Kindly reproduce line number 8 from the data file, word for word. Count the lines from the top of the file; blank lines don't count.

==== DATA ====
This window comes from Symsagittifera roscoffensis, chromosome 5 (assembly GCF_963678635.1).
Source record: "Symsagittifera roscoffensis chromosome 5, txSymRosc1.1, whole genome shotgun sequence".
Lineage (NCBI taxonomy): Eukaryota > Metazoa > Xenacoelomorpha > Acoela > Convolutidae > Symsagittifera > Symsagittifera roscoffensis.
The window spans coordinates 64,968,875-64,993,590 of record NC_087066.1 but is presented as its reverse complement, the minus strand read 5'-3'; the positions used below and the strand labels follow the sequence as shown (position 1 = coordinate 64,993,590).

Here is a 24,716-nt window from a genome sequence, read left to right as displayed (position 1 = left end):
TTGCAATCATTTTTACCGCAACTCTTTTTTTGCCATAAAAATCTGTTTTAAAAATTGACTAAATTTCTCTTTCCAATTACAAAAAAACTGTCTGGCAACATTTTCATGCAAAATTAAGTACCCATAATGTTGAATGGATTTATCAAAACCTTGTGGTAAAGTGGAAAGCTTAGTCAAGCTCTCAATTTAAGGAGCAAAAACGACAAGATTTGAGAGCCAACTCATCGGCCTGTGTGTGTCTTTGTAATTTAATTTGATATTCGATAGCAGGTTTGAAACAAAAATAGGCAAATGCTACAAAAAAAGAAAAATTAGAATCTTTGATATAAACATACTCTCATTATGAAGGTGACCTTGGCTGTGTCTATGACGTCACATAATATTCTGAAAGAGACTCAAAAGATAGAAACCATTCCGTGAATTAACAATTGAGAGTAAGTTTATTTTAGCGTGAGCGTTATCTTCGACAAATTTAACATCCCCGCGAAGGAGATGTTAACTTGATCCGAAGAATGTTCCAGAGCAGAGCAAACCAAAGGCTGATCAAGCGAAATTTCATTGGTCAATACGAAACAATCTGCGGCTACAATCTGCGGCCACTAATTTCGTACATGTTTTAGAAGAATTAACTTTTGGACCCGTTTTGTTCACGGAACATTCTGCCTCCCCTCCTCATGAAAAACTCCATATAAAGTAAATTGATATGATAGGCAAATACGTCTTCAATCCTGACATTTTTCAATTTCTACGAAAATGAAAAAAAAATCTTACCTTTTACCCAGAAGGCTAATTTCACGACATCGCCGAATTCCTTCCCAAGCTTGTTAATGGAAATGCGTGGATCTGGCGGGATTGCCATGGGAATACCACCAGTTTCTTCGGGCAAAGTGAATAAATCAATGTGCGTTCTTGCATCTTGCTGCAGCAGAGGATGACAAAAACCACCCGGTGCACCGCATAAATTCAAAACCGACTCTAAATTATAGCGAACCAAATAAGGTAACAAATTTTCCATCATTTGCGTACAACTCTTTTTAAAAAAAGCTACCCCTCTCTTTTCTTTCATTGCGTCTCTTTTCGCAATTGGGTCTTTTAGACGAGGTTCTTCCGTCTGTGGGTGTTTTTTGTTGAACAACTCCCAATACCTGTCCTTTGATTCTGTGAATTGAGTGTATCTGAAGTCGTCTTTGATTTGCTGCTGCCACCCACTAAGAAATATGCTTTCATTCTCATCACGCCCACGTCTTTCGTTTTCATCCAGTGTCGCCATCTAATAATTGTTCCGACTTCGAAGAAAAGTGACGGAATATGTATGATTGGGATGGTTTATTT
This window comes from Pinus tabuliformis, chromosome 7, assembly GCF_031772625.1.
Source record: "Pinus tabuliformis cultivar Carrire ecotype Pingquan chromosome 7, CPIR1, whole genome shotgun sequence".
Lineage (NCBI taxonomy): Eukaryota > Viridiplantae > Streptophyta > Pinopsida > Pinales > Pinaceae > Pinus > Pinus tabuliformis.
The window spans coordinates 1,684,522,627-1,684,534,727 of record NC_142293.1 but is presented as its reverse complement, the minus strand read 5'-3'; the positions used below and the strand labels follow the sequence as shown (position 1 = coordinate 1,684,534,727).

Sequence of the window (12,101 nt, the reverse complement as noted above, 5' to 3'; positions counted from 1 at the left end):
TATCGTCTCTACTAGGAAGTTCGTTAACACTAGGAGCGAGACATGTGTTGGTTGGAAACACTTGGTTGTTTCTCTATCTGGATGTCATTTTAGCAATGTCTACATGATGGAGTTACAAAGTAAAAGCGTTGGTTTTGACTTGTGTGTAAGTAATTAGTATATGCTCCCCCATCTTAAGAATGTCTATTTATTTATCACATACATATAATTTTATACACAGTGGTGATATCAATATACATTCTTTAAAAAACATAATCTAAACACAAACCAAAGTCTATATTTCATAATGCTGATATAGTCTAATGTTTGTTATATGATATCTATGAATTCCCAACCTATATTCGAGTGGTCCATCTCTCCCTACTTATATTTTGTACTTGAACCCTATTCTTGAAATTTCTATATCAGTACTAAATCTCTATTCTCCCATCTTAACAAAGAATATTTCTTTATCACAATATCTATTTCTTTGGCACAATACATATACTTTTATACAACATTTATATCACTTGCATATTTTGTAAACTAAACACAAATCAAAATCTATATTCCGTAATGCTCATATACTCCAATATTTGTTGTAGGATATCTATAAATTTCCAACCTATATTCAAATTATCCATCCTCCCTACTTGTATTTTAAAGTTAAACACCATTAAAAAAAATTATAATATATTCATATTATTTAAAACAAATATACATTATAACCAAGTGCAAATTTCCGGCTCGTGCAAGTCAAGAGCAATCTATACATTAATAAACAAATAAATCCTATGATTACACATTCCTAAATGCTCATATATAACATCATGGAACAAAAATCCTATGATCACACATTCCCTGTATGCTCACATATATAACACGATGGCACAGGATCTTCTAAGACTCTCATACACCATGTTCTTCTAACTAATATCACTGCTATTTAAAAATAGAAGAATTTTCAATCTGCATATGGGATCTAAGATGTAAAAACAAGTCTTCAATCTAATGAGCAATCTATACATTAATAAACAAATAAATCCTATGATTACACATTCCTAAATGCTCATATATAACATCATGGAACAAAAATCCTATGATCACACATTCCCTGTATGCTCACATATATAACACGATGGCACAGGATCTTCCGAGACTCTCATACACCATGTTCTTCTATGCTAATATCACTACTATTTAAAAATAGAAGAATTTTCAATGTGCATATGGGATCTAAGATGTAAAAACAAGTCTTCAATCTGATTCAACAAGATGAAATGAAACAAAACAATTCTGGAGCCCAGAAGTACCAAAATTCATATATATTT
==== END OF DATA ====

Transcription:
Source record: "Pinus tabuliformis cultivar Carrire ecotype Pingquan chromosome 7, CPIR1, whole genome shotgun sequence".